- Extend and enhance the digital fabric
- Practice good social citizenship
Lists like this one are very popular. I have been known to make lists of key practices and the like. But for the practicing manager lists are frequently tough to integrate into day-to-day work. Mr. Temkin’s six imperatives falls into this problem category. Overall, the six imperatives are reasonable enough as they stand. But I want to take a closer look at each and then suggest a more global approach. Continue readingFootnotes:
- experiencematters.wordpress.com [↩]
I receive a regular email titled, “Management Intelligence…… from Edward de Bono and Robert Heller”((1)) . Their most recent email was “Management Intelligence: A proven checklist for business success”. Here is the checklist they provided:
- IMPROVE basic, measured efficiencies continuously?
- THINK simply and directly about what you are doing and why?
- BEHAVE towards others as you wish them to behave towards you?
- EVALUATE each business and business opportunity with total, fact-based objectivity?
- CONCENTRATE on what you do well?
- ASK questions ceaselessly about performance, markets and objectives?
- MAKE MONEY- knowing that, if you don’t, you can’t make anything else?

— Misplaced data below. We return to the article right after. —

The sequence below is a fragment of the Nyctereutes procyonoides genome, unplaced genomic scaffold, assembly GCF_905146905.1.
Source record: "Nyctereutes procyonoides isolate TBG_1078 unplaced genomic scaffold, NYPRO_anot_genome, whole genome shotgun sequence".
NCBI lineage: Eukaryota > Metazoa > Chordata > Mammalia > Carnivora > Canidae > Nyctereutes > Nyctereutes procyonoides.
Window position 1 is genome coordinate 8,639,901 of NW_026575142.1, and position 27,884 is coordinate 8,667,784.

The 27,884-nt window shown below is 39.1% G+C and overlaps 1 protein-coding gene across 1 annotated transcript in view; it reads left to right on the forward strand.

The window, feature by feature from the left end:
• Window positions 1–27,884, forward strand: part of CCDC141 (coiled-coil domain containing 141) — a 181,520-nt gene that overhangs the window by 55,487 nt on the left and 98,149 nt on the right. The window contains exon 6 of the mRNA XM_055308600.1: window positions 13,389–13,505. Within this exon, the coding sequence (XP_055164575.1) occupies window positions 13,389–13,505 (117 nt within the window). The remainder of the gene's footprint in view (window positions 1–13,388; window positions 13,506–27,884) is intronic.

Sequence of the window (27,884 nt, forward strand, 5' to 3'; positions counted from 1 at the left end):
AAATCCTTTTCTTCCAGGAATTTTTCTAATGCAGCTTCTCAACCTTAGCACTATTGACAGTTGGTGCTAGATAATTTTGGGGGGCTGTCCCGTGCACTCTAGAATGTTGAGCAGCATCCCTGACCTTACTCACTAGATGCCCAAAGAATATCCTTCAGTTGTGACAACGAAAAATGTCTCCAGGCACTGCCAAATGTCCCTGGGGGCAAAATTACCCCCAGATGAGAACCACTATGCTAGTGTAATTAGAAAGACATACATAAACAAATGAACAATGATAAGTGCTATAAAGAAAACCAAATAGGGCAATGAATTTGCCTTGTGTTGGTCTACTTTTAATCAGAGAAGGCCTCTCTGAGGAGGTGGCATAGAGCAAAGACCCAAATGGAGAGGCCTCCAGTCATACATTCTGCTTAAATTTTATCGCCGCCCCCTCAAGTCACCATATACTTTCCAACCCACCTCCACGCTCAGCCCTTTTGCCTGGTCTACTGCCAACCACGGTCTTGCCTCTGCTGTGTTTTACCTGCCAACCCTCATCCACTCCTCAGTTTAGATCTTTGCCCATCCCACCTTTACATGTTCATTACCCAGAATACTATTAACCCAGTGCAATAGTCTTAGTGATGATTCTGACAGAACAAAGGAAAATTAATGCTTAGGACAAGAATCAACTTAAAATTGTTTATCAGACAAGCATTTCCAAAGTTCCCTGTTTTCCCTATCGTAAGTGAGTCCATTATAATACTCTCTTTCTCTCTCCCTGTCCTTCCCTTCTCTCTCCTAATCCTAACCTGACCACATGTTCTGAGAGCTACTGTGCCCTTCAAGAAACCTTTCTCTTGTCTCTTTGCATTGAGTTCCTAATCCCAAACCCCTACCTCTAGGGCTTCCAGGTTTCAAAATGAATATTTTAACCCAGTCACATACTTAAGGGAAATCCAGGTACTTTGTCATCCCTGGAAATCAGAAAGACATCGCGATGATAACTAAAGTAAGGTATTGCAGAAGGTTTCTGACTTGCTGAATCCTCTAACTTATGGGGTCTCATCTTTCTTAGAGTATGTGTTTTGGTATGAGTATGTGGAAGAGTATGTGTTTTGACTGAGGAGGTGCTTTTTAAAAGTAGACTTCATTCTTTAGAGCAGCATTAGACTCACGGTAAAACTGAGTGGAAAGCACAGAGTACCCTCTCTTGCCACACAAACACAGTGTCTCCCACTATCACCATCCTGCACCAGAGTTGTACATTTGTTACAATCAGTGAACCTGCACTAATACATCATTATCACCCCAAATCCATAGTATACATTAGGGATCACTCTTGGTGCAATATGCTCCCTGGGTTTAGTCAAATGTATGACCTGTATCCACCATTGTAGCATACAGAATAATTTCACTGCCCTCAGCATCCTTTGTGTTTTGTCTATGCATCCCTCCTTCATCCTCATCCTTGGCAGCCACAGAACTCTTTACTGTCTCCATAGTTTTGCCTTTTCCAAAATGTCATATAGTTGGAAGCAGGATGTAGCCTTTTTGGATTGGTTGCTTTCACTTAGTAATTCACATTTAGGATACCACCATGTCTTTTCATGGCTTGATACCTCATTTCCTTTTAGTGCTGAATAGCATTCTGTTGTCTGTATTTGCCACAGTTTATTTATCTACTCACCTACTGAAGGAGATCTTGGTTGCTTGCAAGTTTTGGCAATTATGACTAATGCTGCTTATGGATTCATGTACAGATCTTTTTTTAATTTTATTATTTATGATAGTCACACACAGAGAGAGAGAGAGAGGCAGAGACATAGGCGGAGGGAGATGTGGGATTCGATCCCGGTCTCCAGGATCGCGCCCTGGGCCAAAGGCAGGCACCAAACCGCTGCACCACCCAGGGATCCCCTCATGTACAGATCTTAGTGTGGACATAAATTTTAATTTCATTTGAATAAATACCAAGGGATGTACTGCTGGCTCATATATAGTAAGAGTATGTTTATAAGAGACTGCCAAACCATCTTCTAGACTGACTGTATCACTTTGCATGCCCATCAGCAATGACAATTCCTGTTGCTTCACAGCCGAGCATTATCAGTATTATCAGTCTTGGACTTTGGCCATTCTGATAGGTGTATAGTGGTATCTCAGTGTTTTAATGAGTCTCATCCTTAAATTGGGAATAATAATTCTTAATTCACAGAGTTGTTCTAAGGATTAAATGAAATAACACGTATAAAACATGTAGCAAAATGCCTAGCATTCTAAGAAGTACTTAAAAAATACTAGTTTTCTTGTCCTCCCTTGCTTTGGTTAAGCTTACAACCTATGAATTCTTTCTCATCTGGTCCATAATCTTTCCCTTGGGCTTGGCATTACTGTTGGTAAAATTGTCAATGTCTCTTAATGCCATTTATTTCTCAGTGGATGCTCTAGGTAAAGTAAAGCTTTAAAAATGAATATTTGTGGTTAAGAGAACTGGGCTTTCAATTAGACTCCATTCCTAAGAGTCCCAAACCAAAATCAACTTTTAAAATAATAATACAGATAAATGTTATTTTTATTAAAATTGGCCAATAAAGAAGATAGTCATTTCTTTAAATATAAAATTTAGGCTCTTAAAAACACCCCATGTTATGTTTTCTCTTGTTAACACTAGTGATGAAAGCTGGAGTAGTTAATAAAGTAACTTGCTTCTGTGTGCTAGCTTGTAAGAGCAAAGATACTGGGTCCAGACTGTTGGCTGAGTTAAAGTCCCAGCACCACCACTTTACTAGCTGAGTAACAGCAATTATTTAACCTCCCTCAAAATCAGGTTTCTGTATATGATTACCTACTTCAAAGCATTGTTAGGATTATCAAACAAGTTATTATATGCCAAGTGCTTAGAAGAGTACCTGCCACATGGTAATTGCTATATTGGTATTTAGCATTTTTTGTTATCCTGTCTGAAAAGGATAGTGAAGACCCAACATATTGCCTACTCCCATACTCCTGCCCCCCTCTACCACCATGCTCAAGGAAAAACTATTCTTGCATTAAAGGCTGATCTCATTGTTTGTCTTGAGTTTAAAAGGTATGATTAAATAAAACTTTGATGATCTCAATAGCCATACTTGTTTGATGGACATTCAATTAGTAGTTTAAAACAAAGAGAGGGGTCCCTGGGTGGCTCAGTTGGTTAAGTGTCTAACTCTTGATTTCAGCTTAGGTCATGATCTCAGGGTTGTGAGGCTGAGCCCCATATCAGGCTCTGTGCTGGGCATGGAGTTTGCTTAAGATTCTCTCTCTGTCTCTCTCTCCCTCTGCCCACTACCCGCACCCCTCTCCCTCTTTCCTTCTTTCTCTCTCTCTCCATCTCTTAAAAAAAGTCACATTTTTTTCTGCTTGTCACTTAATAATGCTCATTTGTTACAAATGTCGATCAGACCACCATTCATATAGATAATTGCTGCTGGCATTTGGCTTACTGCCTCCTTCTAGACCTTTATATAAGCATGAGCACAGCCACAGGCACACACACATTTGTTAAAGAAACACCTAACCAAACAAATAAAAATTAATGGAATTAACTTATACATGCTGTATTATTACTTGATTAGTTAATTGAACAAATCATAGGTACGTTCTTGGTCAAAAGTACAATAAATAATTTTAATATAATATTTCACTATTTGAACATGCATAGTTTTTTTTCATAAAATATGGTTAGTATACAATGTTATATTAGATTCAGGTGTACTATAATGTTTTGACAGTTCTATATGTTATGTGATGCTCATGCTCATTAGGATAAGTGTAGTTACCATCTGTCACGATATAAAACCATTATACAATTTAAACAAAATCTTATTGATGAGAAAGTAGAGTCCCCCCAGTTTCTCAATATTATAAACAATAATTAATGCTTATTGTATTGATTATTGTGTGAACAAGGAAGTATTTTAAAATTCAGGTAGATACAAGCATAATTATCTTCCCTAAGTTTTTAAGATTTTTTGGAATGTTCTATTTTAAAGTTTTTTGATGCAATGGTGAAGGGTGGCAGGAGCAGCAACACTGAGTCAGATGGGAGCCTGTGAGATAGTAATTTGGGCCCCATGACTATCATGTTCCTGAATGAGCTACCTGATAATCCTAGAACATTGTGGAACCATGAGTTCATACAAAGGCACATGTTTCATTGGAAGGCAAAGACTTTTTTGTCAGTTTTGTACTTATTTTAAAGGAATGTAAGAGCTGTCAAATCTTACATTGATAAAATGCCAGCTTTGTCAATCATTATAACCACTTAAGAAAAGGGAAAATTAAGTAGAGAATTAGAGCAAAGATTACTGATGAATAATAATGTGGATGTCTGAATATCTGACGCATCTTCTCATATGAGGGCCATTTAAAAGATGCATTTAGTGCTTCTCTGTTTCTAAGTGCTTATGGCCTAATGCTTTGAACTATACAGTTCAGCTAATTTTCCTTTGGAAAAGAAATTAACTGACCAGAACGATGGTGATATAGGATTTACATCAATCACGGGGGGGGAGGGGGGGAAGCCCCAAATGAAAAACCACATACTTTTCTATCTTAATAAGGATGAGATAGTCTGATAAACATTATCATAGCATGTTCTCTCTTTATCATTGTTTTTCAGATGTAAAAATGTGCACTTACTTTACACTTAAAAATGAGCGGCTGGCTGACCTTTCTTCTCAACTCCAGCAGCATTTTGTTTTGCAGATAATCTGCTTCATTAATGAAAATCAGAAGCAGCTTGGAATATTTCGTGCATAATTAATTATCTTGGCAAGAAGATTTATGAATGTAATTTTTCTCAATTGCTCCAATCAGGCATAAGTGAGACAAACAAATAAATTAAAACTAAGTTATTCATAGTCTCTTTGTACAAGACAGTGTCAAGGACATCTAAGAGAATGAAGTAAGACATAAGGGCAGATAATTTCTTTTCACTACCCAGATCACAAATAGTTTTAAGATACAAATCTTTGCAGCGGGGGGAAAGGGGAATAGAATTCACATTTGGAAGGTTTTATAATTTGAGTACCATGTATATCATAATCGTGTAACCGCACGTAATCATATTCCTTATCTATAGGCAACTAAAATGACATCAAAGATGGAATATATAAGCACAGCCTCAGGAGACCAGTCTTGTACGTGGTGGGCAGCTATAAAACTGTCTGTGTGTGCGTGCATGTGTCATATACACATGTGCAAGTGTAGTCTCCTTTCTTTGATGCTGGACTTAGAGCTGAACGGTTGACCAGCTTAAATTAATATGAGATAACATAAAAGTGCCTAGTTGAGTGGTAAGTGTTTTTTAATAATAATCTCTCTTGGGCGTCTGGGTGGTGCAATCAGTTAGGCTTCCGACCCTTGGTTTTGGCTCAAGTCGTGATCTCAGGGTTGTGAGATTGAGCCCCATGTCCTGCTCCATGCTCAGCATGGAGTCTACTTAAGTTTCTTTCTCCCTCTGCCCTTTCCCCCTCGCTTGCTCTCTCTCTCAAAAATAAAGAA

- ECONOMISE always seeking Limo (Least Input for Most Output)?
- FLATTEN the organisation to spread authority and responsibility?
- ADMIT to your own failings and shortcomings and correct them?
- SHARE the benefits of success with all those who helped to achieve it?
- TIGHTEN up the organisation wherever and whenever you can because familiarity breeds slackness?
- ENABLE everybody to optimise their individual and group contribution?
- SERVE your customers with all their requirements to standards of perceived excellence in quality?
- TRANSFORM performance by innovating creatively in products and processes including the processes of management?
Again from this email concerning this list: “These questions penetrate to the heart of successful management. They have passed, and will pass, the test of time.
This list looks a lot like others I have seen, and certainly many entries would be on such a list that I might create. But, whenever I see lists like this, I say to myself, “Great, but how do I do this?” Lets just take number 15, for example, “Transform performance by innovating….”. What business processes do I put in place that assure that these results are regularly and sustainably produced? Or, what approaches and tools do I deploy to achieve number 8, “Economize…” ? Again, are there tools and approaches available that assure the we meet number 13, “ENABLE everybody to optimize their individual and group contribution?” Continue readingFootnotes: